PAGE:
Recall of Purity First vitamins widens

A Farmingdale vitamin maker has agreed to stop A Farmingdale vitamin maker has agreed to stop operations, it was reported July 2, 2014, after a long-running federal investigation into the purity of the products. More than two dozen consumers were reported sickened. Photo Credit: News12

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The recall of vitamins produced by a Long Island company has expanded to include certain lots of the supplement-maker's vitamin C and mineral products.

The U.S. Food and Drug Administration announced late Thursday that most of the vitamins marketed by Purity First Health First Products Inc. also are subject to voluntary recall for containing anabolic steroids.

Owner Candice Tripp, who ran Purity First for years in Farmingdale before recently moving the operation into her East Northport home, said she's cooperating with federal health officials.

Earlier this week, the FDA asked Tripp to voluntarily recall her Healthy Life Chemistry B-50 vitamins in the 100-capsule container from the market.

Now, the voluntary recall has expanded to include her 200-capsule multi-mineral product and the 200-capsule containers of vitamin C.

The U.S. Food and Drug Administration's laboratory isolated two potentially dangerous anabolic steroids in the B-50 vitamins, dimethazine and methasterone.

In addition to causing physiological harm, methasterone is also a Class III controlled substance, which means it carries a moderate risk of physical or psychological dependence.

To date, 29 illnesses have been confirmed, but federal health officials say that number could rise.

All of Tripp's supplements are manufactured at Mira Health Products Ltd. in Farmingdale, and had been recommended to numerous patients by a Farmingdale chiropractor. The vitamins were marketed nationwide via the Internet and in retail outlets.

Neither company knows how the potent steroids got into the vitamins.

Tripp, president of her one-person vitamin firm, said she believes the situation with her product is part of a government ploy to drive small vitamin-makers out of business.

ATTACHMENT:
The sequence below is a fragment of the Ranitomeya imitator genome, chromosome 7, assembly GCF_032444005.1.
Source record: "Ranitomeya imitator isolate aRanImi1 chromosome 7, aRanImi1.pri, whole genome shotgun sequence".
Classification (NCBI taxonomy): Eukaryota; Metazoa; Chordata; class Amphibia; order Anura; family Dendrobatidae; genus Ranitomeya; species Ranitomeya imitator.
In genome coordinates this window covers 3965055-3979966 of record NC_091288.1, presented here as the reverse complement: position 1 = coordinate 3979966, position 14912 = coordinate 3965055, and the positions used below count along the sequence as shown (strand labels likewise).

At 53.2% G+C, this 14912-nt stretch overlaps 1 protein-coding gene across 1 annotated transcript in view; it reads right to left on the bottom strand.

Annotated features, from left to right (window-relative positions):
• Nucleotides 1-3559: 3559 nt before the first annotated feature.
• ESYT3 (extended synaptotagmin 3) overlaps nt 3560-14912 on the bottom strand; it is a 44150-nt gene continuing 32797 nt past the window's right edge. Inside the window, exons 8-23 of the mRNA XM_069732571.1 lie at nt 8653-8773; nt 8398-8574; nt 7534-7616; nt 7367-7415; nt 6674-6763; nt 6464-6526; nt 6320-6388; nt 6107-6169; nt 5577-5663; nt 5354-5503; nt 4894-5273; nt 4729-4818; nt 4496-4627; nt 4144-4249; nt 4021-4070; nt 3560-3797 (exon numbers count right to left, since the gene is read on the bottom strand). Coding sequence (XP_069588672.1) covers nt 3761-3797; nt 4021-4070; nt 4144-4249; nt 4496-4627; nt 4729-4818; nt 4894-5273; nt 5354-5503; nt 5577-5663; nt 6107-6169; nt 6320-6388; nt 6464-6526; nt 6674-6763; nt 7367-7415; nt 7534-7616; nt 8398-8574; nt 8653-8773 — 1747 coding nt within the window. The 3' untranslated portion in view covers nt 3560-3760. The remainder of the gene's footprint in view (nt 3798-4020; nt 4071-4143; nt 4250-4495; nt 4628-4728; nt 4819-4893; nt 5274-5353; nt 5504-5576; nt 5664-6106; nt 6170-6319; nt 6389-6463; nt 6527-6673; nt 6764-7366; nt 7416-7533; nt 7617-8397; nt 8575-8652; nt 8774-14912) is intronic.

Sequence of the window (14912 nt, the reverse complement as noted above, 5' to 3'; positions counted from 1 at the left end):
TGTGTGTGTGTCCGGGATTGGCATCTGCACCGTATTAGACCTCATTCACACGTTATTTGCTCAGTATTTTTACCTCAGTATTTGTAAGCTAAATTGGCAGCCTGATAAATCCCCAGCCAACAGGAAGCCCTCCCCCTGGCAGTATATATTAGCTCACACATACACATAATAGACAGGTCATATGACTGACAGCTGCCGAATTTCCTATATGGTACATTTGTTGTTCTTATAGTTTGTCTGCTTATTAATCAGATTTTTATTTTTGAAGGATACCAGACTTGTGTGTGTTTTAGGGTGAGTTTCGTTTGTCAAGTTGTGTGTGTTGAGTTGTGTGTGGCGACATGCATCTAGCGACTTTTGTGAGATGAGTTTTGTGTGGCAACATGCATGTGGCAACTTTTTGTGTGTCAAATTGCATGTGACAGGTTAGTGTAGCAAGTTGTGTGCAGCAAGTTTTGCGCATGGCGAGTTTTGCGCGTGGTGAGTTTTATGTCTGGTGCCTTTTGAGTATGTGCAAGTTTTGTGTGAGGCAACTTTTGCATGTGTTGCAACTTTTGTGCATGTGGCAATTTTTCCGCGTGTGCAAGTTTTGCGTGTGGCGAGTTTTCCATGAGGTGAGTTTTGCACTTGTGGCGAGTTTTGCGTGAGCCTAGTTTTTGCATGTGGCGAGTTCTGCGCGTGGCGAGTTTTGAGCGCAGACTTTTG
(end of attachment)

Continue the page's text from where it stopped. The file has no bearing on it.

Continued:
"All of my customers are backing me," Tripp said, noting that she has been in business for more than 20 years and has had no problems.

"I am saying it's not the vitamins. These 29 people had nothing to do with the vitamins. This is environmental," Tripp said.

Mark Ullman, the Garden City lawyer who represents Mira Health Products, said the company has been cooperating with the FDA all along.

"The company is working with the consultant to undertake a thorough review of its procedures," he said.

Dr. Ken Spaeth, director of occupational and environmental medicine at the North Shore-Long Island Jewish Health System, linked the vitamins to the illnesses starting in February, and notified the FDA and local health authorities.

He diagnosed specific anabolic steroid-related symptoms in 20 patients. An additional nine were reported as adverse events to the FDA.

Women patients reported a loss of menstrual periods, hair loss and lowering of their voices — masculinizing symptoms. Men reported a loss of libido and low testosterone. Patients range in age from 12 to 75.

Spaeth said patients didn't want to believe their vitamins triggered their illnesses because they consumed them to bolster their health. "It's time to have a broader discussion about the safety and quality of supplements," Spaeth said Friday.

A study earlier this year found that dietary supplements accounted for more than half of the FDA's major recalls between 2004 and 2012.

The supplements were cited for containing ingredients with a possibility of causing serious health consequences.

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